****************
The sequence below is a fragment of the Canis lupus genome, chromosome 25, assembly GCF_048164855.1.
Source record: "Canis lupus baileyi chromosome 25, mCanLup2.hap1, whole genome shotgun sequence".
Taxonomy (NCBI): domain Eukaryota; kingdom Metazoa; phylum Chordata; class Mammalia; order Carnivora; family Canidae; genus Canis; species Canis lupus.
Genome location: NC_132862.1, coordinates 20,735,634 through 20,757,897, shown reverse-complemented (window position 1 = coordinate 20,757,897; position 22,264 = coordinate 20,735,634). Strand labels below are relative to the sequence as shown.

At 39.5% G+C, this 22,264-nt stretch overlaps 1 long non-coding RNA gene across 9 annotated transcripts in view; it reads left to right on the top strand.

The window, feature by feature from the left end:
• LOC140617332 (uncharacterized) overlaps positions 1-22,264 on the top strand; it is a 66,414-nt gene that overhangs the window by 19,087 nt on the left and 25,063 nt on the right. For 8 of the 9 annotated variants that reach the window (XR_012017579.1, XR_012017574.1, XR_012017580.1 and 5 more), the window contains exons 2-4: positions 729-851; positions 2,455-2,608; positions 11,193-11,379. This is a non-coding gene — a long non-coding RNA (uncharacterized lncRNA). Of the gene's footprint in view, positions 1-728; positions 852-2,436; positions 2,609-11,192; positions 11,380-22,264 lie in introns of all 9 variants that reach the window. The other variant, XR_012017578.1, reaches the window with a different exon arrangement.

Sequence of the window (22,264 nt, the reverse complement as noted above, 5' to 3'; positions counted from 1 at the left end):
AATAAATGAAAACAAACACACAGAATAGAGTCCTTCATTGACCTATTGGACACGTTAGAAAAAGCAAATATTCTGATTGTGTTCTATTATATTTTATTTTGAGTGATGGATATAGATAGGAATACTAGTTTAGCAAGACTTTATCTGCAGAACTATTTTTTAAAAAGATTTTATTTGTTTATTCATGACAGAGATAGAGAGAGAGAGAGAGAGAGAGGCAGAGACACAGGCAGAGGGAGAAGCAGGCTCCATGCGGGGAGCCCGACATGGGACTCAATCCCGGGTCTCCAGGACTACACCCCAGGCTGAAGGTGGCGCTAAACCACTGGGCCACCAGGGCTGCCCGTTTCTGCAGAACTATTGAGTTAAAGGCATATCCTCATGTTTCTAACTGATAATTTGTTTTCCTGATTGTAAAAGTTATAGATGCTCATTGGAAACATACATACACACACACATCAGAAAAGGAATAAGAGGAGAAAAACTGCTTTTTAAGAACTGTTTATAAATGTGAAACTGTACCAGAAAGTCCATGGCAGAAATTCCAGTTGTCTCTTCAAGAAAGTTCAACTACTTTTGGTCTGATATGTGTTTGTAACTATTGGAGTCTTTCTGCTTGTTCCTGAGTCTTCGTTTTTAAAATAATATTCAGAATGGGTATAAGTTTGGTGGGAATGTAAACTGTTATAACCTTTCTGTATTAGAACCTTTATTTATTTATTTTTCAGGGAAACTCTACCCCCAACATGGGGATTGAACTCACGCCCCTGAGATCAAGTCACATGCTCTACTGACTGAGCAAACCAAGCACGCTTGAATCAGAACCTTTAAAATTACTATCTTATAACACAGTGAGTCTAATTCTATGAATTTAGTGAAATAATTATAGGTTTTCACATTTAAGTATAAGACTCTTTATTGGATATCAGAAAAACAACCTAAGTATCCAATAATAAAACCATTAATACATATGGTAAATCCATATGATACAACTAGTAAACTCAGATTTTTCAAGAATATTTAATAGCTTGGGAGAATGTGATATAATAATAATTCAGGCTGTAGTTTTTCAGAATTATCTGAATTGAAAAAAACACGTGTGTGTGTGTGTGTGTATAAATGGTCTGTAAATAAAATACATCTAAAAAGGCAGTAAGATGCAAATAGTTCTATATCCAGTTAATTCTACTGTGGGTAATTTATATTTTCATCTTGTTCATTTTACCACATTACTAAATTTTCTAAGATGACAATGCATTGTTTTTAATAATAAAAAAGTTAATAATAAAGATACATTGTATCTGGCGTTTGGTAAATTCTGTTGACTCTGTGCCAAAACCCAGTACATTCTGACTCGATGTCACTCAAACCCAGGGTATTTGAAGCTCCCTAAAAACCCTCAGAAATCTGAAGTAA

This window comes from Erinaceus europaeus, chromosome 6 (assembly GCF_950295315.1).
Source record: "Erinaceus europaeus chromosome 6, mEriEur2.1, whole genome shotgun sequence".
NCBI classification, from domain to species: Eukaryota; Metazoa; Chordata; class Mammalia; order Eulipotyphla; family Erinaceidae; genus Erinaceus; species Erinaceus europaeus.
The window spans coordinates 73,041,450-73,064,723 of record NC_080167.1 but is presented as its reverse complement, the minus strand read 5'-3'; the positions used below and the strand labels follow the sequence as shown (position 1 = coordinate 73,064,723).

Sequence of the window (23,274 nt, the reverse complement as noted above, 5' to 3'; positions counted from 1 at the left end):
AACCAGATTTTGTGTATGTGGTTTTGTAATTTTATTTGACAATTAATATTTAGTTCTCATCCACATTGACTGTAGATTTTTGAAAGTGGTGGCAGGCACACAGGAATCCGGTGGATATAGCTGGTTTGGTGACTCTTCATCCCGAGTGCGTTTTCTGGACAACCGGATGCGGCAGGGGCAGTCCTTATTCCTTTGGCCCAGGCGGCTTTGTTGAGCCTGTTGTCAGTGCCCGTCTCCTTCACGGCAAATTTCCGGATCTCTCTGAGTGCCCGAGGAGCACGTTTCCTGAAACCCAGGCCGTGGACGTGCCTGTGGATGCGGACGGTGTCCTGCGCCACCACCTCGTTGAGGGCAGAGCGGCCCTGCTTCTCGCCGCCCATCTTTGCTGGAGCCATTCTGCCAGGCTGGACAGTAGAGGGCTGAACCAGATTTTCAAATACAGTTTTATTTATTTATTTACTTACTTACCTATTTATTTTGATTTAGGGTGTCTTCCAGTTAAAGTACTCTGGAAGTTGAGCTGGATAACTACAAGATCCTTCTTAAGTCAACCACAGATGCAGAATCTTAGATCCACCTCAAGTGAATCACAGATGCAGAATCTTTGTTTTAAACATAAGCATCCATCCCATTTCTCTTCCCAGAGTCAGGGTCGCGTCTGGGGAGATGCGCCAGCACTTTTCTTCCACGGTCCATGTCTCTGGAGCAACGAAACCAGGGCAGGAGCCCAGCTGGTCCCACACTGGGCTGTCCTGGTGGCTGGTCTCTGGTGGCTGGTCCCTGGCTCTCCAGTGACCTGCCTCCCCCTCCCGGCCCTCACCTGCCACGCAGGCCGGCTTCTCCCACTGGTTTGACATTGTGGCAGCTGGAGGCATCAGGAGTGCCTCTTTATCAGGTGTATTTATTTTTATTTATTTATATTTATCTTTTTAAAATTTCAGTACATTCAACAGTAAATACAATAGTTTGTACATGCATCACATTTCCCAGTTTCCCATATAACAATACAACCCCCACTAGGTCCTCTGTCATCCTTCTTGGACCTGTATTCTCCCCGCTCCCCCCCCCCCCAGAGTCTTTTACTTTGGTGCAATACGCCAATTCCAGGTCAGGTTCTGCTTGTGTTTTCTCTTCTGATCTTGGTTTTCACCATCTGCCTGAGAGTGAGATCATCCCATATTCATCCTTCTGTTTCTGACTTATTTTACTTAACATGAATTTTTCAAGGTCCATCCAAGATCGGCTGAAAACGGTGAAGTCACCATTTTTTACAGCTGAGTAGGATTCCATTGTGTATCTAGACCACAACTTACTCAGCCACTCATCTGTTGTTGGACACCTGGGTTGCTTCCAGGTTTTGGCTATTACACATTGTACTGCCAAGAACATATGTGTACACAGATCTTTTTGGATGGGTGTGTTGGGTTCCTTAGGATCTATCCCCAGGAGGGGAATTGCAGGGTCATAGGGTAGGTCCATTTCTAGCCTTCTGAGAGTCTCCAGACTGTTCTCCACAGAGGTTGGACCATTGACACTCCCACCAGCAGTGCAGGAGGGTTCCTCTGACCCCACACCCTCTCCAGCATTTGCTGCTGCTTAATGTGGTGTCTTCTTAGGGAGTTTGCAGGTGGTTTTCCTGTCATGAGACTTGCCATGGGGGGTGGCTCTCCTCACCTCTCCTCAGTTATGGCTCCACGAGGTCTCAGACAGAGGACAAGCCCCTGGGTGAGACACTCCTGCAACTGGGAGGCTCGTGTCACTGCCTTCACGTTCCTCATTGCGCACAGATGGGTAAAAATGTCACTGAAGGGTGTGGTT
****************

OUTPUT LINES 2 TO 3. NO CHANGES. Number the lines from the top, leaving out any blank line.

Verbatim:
Source record: "Canis lupus baileyi chromosome 25, mCanLup2.hap1, whole genome shotgun sequence".
Taxonomy (NCBI): domain Eukaryota; kingdom Metazoa; phylum Chordata; class Mammalia; order Carnivora; family Canidae; genus Canis; species Canis lupus.